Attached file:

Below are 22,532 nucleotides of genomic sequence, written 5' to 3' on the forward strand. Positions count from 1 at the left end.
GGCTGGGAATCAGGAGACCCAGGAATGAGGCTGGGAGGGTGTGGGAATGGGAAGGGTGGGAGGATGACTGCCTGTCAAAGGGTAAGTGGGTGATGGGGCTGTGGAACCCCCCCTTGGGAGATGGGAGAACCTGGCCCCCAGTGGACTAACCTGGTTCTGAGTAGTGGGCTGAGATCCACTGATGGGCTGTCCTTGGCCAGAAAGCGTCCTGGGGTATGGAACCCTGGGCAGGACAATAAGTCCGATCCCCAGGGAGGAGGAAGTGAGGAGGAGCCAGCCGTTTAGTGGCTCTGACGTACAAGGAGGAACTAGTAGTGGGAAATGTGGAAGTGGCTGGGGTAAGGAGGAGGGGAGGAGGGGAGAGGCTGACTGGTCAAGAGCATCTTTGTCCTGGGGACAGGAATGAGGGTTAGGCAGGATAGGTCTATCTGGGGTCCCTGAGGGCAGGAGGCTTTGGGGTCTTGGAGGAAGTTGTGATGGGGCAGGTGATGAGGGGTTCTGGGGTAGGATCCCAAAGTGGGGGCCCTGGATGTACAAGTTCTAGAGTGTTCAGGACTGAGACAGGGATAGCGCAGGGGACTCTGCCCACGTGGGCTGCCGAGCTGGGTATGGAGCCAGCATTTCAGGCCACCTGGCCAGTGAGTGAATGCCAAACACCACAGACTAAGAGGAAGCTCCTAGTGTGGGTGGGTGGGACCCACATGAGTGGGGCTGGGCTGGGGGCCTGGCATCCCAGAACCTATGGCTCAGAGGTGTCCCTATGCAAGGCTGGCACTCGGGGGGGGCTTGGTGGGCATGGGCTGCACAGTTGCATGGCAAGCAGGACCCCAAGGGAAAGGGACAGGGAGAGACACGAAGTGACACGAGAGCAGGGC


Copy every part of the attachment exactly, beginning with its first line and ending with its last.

Below are 22,532 nucleotides of genomic sequence, written 5' to 3' on the forward strand. Positions count from 1 at the left end.
GGCTGGGAATCAGGAGACCCAGGAATGAGGCTGGGAGGGTGTGGGAATGGGAAGGGTGGGAGGATGACTGCCTGTCAAAGGGTAAGTGGGTGATGGGGCTGTGGAACCCCCCCTTGGGAGATGGGAGAACCTGGCCCCCAGTGGACTAACCTGGTTCTGAGTAGTGGGCTGAGATCCACTGATGGGCTGTCCTTGGCCAGAAAGCGTCCTGGGGTATGGAACCCTGGGCAGGACAATAAGTCCGATCCCCAGGGAGGAGGAAGTGAGGAGGAGCCAGCCGTTTAGTGGCTCTGACGTACAAGGAGGAACTAGTAGTGGGAAATGTGGAAGTGGCTGGGGTAAGGAGGAGGGGAGGAGGGGAGAGGCTGACTGGTCAAGAGCATCTTTGTCCTGGGGACAGGAATGAGGGTTAGGCAGGATAGGTCTATCTGGGGTCCCTGAGGGCAGGAGGCTTTGGGGTCTTGGAGGAAGTTGTGATGGGGCAGGTGATGAGGGGTTCTGGGGTAGGATCCCAAAGTGGGGGCCCTGGATGTACAAGTTCTAGAGTGTTCAGGACTGAGACAGGGATAGCGCAGGGGACTCTGCCCACGTGGGCTGCCGAGCTGGGTATGGAGCCAGCATTTCAGGCCACCTGGCCAGTGAGTGAATGCCAAACACCACAGACTAAGAGGAAGCTCCTAGTGTGGGTGGGTGGGACCCACATGAGTGGGGCTGGGCTGGGGGCCTGGCATCCCAGAACCTATGGCTCAGAGGTGTCCCTATGCAAGGCTGGCACTCGGGGGGGGCTTGGTGGGCATGGGCTGCACAGTTGCATGGCAAGCAGGACCCCAAGGGAAAGGGACAGGGAGAGACACGAAGTGACACGAGAGCAGGGC